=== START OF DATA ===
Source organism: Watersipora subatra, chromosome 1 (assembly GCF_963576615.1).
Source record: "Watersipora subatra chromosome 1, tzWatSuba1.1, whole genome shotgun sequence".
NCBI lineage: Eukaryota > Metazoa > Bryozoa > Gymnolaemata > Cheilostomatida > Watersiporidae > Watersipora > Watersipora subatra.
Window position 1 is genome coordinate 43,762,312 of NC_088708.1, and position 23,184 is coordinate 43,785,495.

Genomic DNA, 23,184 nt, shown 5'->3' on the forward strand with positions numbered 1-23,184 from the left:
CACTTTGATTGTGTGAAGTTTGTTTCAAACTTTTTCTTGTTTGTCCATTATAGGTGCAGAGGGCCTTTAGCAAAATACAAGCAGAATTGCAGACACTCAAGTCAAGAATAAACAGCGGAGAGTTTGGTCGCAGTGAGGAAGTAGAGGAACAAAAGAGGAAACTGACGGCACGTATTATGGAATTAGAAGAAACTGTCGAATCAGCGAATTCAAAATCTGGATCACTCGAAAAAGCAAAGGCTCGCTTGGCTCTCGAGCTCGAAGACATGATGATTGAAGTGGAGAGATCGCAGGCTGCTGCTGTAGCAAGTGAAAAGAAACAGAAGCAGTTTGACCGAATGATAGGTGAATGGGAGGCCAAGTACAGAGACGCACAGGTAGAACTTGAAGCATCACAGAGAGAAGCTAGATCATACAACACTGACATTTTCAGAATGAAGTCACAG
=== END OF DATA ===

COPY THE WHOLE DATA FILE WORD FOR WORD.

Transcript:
Source organism: Watersipora subatra, chromosome 1 (assembly GCF_963576615.1).
Source record: "Watersipora subatra chromosome 1, tzWatSuba1.1, whole genome shotgun sequence".
NCBI lineage: Eukaryota > Metazoa > Bryozoa > Gymnolaemata > Cheilostomatida > Watersiporidae > Watersipora > Watersipora subatra.
Window position 1 is genome coordinate 43,762,312 of NC_088708.1, and position 23,184 is coordinate 43,785,495.

Genomic DNA, 23,184 nt, shown 5'->3' on the forward strand with positions numbered 1-23,184 from the left:
CACTTTGATTGTGTGAAGTTTGTTTCAAACTTTTTCTTGTTTGTCCATTATAGGTGCAGAGGGCCTTTAGCAAAATACAAGCAGAATTGCAGACACTCAAGTCAAGAATAAACAGCGGAGAGTTTGGTCGCAGTGAGGAAGTAGAGGAACAAAAGAGGAAACTGACGGCACGTATTATGGAATTAGAAGAAACTGTCGAATCAGCGAATTCAAAATCTGGATCACTCGAAAAAGCAAAGGCTCGCTTGGCTCTCGAGCTCGAAGACATGATGATTGAAGTGGAGAGATCGCAGGCTGCTGCTGTAGCAAGTGAAAAGAAACAGAAGCAGTTTGACCGAATGATAGGTGAATGGGAGGCCAAGTACAGAGACGCACAGGTAGAACTTGAAGCATCACAGAGAGAAGCTAGATCATACAACACTGACATTTTCAGAATGAAGTCACAG